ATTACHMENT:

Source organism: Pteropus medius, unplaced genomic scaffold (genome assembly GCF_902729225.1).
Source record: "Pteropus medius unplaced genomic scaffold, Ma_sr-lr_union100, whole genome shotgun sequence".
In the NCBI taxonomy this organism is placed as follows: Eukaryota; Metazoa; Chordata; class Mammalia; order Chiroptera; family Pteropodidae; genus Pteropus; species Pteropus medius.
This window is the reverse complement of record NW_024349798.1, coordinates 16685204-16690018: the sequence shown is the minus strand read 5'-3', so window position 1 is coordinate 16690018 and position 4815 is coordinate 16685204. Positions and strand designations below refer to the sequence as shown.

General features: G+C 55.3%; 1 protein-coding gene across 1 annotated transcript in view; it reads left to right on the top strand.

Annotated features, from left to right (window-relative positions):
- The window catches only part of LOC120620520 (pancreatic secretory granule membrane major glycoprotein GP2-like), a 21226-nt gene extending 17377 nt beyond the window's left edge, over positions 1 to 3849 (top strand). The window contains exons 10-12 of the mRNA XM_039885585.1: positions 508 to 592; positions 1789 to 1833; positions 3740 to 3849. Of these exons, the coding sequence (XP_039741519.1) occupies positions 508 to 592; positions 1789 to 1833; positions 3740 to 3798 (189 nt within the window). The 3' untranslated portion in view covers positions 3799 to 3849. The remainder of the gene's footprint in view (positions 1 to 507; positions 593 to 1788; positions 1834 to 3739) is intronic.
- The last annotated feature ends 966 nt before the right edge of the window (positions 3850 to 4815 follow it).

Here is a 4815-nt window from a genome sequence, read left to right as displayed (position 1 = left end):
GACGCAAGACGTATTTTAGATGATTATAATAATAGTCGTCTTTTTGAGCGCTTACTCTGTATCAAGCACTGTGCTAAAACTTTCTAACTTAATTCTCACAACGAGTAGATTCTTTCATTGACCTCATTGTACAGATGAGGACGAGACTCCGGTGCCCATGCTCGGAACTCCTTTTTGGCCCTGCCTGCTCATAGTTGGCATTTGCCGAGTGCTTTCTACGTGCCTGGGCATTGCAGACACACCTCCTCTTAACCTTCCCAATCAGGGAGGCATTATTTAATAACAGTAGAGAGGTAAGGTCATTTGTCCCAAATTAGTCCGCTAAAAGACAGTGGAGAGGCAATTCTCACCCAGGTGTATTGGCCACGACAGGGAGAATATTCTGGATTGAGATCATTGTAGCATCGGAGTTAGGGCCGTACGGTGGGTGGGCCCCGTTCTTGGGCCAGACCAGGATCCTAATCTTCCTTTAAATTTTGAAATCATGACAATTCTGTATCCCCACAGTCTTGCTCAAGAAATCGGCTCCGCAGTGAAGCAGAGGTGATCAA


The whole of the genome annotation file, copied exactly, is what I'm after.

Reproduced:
Source organism: Pteropus medius, unplaced genomic scaffold (genome assembly GCF_902729225.1).
Source record: "Pteropus medius unplaced genomic scaffold, Ma_sr-lr_union100, whole genome shotgun sequence".
In the NCBI taxonomy this organism is placed as follows: Eukaryota; Metazoa; Chordata; class Mammalia; order Chiroptera; family Pteropodidae; genus Pteropus; species Pteropus medius.
This window is the reverse complement of record NW_024349798.1, coordinates 16685204-16690018: the sequence shown is the minus strand read 5'-3', so window position 1 is coordinate 16690018 and position 4815 is coordinate 16685204. Positions and strand designations below refer to the sequence as shown.

General features: G+C 55.3%; 1 protein-coding gene across 1 annotated transcript in view; it reads left to right on the top strand.

Annotated features, from left to right (window-relative positions):
- The window catches only part of LOC120620520 (pancreatic secretory granule membrane major glycoprotein GP2-like), a 21226-nt gene extending 17377 nt beyond the window's left edge, over positions 1 to 3849 (top strand). The window contains exons 10-12 of the mRNA XM_039885585.1: positions 508 to 592; positions 1789 to 1833; positions 3740 to 3849. Of these exons, the coding sequence (XP_039741519.1) occupies positions 508 to 592; positions 1789 to 1833; positions 3740 to 3798 (189 nt within the window). The 3' untranslated portion in view covers positions 3799 to 3849. The remainder of the gene's footprint in view (positions 1 to 507; positions 593 to 1788; positions 1834 to 3739) is intronic.
- The last annotated feature ends 966 nt before the right edge of the window (positions 3850 to 4815 follow it).

Here is a 4815-nt window from a genome sequence, read left to right as displayed (position 1 = left end):
GACGCAAGACGTATTTTAGATGATTATAATAATAGTCGTCTTTTTGAGCGCTTACTCTGTATCAAGCACTGTGCTAAAACTTTCTAACTTAATTCTCACAACGAGTAGATTCTTTCATTGACCTCATTGTACAGATGAGGACGAGACTCCGGTGCCCATGCTCGGAACTCCTTTTTGGCCCTGCCTGCTCATAGTTGGCATTTGCCGAGTGCTTTCTACGTGCCTGGGCATTGCAGACACACCTCCTCTTAACCTTCCCAATCAGGGAGGCATTATTTAATAACAGTAGAGAGGTAAGGTCATTTGTCCCAAATTAGTCCGCTAAAAGACAGTGGAGAGGCAATTCTCACCCAGGTGTATTGGCCACGACAGGGAGAATATTCTGGATTGAGATCATTGTAGCATCGGAGTTAGGGCCGTACGGTGGGTGGGCCCCGTTCTTGGGCCAGACCAGGATCCTAATCTTCCTTTAAATTTTGAAATCATGACAATTCTGTATCCCCACAGTCTTGCTCAAGAAATCGGCTCCGCAGTGAAGCAGAGGTGATCAA